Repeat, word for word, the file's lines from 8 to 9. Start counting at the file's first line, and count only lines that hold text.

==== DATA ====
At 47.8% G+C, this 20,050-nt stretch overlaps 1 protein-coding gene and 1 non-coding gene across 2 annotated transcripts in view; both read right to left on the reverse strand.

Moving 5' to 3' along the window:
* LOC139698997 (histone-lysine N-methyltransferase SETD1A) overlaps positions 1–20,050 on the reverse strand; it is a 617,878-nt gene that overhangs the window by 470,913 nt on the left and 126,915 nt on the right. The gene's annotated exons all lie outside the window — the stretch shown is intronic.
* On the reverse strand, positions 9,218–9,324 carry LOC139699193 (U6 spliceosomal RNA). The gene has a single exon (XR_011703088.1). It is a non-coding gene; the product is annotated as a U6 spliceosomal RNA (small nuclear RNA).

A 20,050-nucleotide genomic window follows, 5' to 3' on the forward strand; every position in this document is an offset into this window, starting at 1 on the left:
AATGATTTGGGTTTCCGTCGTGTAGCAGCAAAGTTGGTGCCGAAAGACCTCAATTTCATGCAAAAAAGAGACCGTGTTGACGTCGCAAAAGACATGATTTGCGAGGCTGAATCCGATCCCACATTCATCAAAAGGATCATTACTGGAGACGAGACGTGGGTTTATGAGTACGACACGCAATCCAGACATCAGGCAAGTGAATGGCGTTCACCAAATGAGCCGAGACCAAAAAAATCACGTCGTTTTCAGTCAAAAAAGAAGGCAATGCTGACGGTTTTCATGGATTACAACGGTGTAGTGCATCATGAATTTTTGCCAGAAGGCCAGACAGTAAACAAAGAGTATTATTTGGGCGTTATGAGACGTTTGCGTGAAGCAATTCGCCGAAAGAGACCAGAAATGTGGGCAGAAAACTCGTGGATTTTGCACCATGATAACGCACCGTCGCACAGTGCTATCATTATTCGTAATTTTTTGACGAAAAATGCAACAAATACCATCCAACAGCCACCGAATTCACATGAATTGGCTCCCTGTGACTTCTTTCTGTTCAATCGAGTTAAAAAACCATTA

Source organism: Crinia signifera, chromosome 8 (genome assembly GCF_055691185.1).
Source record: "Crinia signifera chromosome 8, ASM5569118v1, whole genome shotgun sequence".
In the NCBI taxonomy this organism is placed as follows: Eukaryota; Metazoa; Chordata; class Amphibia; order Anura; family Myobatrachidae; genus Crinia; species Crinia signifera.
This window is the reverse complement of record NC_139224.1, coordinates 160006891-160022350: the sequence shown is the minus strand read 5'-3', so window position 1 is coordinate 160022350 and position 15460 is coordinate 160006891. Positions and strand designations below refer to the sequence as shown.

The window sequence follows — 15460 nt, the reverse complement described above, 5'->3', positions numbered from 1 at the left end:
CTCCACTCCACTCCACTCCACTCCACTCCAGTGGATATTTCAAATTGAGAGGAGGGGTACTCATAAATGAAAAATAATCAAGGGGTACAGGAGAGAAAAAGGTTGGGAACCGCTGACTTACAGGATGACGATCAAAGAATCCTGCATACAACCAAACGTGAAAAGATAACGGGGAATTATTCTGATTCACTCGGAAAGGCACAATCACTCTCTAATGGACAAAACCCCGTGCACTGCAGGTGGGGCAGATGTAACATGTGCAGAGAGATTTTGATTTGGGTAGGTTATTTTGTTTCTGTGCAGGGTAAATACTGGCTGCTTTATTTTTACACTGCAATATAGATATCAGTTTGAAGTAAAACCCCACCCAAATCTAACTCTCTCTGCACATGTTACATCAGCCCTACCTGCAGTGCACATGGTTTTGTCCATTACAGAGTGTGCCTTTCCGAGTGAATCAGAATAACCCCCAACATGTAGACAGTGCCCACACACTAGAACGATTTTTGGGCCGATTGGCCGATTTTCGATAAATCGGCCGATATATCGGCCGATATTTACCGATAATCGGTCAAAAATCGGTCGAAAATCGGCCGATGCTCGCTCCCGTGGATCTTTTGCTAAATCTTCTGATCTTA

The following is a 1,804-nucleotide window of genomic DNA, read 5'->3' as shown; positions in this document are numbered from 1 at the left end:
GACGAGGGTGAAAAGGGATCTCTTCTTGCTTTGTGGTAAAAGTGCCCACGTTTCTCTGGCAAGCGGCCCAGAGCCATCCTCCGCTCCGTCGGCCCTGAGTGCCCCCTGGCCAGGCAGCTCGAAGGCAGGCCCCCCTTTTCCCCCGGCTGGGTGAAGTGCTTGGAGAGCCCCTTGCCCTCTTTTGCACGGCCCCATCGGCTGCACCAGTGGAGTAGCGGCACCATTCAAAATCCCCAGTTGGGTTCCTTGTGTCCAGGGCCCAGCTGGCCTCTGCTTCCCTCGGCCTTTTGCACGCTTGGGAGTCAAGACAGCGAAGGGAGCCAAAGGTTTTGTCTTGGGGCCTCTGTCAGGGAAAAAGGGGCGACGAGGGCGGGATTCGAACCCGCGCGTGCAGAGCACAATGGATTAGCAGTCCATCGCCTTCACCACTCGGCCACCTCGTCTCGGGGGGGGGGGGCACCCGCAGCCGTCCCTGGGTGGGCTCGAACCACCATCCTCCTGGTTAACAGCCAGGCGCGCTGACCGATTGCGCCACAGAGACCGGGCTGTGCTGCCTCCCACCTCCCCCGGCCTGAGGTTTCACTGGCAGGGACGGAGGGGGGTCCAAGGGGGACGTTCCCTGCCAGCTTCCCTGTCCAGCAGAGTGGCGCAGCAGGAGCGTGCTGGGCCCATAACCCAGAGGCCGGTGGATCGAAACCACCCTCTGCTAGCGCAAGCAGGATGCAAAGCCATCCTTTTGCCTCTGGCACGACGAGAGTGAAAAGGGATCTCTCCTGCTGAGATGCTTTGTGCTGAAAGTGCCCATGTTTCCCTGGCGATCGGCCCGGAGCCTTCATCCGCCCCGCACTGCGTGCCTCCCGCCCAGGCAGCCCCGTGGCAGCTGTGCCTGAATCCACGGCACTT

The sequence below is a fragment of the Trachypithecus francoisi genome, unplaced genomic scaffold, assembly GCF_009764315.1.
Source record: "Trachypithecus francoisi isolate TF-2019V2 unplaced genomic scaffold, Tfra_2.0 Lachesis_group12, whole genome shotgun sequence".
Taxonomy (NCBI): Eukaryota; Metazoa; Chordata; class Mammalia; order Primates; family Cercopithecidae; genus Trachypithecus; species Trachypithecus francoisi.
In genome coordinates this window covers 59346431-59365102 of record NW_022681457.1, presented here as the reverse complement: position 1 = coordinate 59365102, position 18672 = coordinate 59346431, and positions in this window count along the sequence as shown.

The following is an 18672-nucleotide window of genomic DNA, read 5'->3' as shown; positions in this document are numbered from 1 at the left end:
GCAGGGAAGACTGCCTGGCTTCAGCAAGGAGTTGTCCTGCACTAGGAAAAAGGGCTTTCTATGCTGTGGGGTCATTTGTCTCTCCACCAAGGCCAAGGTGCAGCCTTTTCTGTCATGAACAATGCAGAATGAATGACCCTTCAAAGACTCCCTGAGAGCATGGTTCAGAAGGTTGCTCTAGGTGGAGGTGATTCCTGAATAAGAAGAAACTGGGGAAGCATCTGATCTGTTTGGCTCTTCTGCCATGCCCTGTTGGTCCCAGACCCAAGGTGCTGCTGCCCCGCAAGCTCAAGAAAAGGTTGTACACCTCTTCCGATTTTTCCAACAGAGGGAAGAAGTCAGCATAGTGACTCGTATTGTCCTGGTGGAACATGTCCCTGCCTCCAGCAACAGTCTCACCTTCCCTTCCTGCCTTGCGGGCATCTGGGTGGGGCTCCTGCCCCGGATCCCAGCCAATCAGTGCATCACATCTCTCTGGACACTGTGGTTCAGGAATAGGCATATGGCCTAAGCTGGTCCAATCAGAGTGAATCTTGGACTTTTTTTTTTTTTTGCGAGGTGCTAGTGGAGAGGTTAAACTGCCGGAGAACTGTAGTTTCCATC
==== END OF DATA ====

Source record: "Crinia signifera chromosome 8, ASM5569118v1, whole genome shotgun sequence".
In the NCBI taxonomy this organism is placed as follows: Eukaryota; Metazoa; Chordata; class Amphibia; order Anura; family Myobatrachidae; genus Crinia; species Crinia signifera.